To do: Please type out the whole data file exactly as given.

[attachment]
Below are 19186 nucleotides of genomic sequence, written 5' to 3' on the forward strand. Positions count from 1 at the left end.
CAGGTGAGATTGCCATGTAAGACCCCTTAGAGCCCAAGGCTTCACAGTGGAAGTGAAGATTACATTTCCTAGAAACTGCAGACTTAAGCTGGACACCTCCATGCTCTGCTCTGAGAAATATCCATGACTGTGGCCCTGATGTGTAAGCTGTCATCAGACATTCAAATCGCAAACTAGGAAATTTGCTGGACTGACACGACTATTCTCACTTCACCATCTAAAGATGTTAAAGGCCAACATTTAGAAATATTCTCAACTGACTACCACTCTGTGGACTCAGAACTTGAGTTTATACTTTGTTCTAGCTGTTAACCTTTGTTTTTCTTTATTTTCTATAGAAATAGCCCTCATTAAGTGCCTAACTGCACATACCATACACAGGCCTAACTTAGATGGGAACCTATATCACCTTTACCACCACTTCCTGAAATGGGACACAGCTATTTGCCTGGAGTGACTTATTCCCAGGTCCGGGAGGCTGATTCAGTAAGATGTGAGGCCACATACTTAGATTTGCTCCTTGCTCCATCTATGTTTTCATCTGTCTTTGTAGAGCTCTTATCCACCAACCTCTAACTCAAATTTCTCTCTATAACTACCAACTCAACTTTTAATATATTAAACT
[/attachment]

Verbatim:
Below are 19186 nucleotides of genomic sequence, written 5' to 3' on the forward strand. Positions count from 1 at the left end.
CAGGTGAGATTGCCATGTAAGACCCCTTAGAGCCCAAGGCTTCACAGTGGAAGTGAAGATTACATTTCCTAGAAACTGCAGACTTAAGCTGGACACCTCCATGCTCTGCTCTGAGAAATATCCATGACTGTGGCCCTGATGTGTAAGCTGTCATCAGACATTCAAATCGCAAACTAGGAAATTTGCTGGACTGACACGACTATTCTCACTTCACCATCTAAAGATGTTAAAGGCCAACATTTAGAAATATTCTCAACTGACTACCACTCTGTGGACTCAGAACTTGAGTTTATACTTTGTTCTAGCTGTTAACCTTTGTTTTTCTTTATTTTCTATAGAAATAGCCCTCATTAAGTGCCTAACTGCACATACCATACACAGGCCTAACTTAGATGGGAACCTATATCACCTTTACCACCACTTCCTGAAATGGGACACAGCTATTTGCCTGGAGTGACTTATTCCCAGGTCCGGGAGGCTGATTCAGTAAGATGTGAGGCCACATACTTAGATTTGCTCCTTGCTCCATCTATGTTTTCATCTGTCTTTGTAGAGCTCTTATCCACCAACCTCTAACTCAAATTTCTCTCTATAACTACCAACTCAACTTTTAATATATTAAACT